Yesterday, during our early morning walk, we encountered a Filipina lady, and my wife asked her how come she is always smiling. She replied 'From birth', with [t] at the end of 'birth'. My wife did not understand and asked for clarification, but the Filipina just repeated it the same way. Then my wife changed the subject. She later told me that she had heard 'bird' instead of 'birth', and she was confused about the idea of learning to smile from watching birds.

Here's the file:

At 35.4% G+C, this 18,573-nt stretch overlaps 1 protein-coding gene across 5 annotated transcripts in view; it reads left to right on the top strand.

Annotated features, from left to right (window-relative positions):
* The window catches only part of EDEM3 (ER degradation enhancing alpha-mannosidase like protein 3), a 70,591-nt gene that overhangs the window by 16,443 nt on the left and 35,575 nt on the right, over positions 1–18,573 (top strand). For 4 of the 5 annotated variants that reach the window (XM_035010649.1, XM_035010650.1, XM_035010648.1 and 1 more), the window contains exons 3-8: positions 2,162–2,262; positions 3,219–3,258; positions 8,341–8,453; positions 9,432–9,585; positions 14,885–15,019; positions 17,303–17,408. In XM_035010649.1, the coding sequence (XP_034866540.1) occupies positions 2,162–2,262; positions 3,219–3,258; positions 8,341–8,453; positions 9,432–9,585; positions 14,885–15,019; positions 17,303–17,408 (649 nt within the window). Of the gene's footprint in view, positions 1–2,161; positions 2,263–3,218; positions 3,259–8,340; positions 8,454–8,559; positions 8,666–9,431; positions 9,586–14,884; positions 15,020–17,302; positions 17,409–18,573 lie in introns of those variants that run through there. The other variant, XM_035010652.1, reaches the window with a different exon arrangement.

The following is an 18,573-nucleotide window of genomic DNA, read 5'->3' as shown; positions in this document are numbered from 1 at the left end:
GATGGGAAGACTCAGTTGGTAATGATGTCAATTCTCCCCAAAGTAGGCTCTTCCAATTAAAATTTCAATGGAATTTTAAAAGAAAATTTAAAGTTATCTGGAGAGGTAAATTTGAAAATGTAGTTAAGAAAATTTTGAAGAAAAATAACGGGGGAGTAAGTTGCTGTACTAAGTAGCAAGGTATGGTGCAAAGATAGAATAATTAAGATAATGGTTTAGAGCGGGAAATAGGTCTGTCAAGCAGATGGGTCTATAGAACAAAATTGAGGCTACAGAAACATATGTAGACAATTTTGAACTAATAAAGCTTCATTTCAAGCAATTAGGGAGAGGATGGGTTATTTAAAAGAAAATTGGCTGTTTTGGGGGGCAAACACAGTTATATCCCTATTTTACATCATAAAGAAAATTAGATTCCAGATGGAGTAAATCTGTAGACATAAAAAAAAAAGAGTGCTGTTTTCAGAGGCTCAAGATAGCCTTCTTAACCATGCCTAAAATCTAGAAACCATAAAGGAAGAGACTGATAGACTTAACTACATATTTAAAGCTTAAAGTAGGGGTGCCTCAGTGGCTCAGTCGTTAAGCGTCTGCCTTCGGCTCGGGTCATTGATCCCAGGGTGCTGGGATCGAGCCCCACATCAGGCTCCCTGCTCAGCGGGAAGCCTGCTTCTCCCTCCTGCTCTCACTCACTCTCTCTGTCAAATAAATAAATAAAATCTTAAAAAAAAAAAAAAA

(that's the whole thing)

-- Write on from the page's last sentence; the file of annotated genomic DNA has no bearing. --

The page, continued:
It has often been claimed that replacement of dental fricatives is not problematic in international Englishes, as so many people replace voiceless TH with [t], [s] or [f] that listeners have become accustomed to it. But this is a counter-example, where use of [t] in place of /θ/ did result in the loss of intelligibility.